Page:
(or: the origin of the term “getting Amazoned”)
I wish I had a time machine to go and find out how crazy things will be in the future. But until Elon Musk builds that machine, Google is the closest thing to a machine which goes back in time.
I would first go back to 1999 and let people know that nothing’s going to happen on 1.1.2000, no Millennium bug. I’d go and look for 1999 me.
2017 me: “young me, you’re hot! look at your abbs!”
1999 me: “Old me, what do you want? It’s only 1100 am , let me go back to sleep”
2017 me: “Ok young me, just remember when you wake up — take all your savings, and mom and dad’s and buy Apple shares. OK? The ticker is NASDAQ: AAPL. OK??”
1999 me: “why are you still here? Zzzzzzzz”
I guess 1999 me, being barely eighteen years old and free as a bird, couldn’t care less.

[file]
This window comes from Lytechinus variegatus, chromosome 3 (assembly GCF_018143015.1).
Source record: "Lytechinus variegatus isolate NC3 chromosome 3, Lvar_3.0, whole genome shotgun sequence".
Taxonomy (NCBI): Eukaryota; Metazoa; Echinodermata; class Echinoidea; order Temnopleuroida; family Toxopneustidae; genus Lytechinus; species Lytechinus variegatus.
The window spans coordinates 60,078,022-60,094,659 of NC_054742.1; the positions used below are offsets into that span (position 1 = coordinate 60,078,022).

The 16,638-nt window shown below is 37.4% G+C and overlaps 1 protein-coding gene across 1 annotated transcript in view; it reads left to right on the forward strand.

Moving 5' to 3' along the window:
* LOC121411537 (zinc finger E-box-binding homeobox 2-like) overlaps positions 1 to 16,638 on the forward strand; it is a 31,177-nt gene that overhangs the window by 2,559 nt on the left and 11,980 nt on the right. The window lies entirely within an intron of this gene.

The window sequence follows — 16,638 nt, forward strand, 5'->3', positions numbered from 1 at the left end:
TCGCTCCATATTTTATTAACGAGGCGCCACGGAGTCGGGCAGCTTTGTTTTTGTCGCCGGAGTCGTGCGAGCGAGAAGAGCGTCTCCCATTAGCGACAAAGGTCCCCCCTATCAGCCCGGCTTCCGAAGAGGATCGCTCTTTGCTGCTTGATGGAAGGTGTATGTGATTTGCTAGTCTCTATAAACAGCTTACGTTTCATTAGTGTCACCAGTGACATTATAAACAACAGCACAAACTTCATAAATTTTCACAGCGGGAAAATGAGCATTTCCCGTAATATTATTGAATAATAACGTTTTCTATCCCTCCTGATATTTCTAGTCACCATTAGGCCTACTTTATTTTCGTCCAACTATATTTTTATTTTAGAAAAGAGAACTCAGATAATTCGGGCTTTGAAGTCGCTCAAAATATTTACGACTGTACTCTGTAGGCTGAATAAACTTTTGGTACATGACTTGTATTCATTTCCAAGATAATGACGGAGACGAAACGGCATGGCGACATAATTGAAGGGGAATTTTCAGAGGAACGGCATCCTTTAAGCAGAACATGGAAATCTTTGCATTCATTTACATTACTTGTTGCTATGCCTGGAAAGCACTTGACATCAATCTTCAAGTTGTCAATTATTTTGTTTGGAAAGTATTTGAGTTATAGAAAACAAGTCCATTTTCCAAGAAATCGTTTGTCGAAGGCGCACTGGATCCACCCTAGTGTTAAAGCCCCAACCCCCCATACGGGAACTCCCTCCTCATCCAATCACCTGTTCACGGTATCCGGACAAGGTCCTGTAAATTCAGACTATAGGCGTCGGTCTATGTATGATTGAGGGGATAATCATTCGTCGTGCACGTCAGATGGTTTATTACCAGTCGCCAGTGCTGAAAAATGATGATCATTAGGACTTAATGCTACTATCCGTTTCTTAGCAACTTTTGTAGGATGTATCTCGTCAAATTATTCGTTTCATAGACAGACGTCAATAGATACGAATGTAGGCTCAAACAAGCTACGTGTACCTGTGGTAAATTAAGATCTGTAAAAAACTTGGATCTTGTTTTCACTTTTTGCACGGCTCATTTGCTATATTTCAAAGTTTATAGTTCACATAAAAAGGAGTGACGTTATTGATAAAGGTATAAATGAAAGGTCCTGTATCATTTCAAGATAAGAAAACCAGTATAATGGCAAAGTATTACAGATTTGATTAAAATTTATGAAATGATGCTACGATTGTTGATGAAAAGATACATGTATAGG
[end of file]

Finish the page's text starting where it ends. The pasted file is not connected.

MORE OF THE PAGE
But for the Amazon and e-commerce historians out there, jump into my time machine and check out Nina Munk’s Fortune article from June 1999, first time I could find the term “getting Amazoned” used. The full article can be accessed here:
My favorite part:
Suzanne Zak, head of a money management group Zak Capital, then a large Barnes & Noble shareholder, remembers the very day she began to take Bezos seriously. On July 24, 1998, she attended a meeting hosted by Amazon.com for analysts and money managers. “Initially, like a lot of people, we were skeptical of Amazon,” she explains. “But at that meeting, listening to Bezos, a light bulb went off. I said, ‘We’re going to have a problem here.’
So severely has Barnes & Noble’s foundation been damaged that there’s a new expression making the rounds — “getting Amazoned”.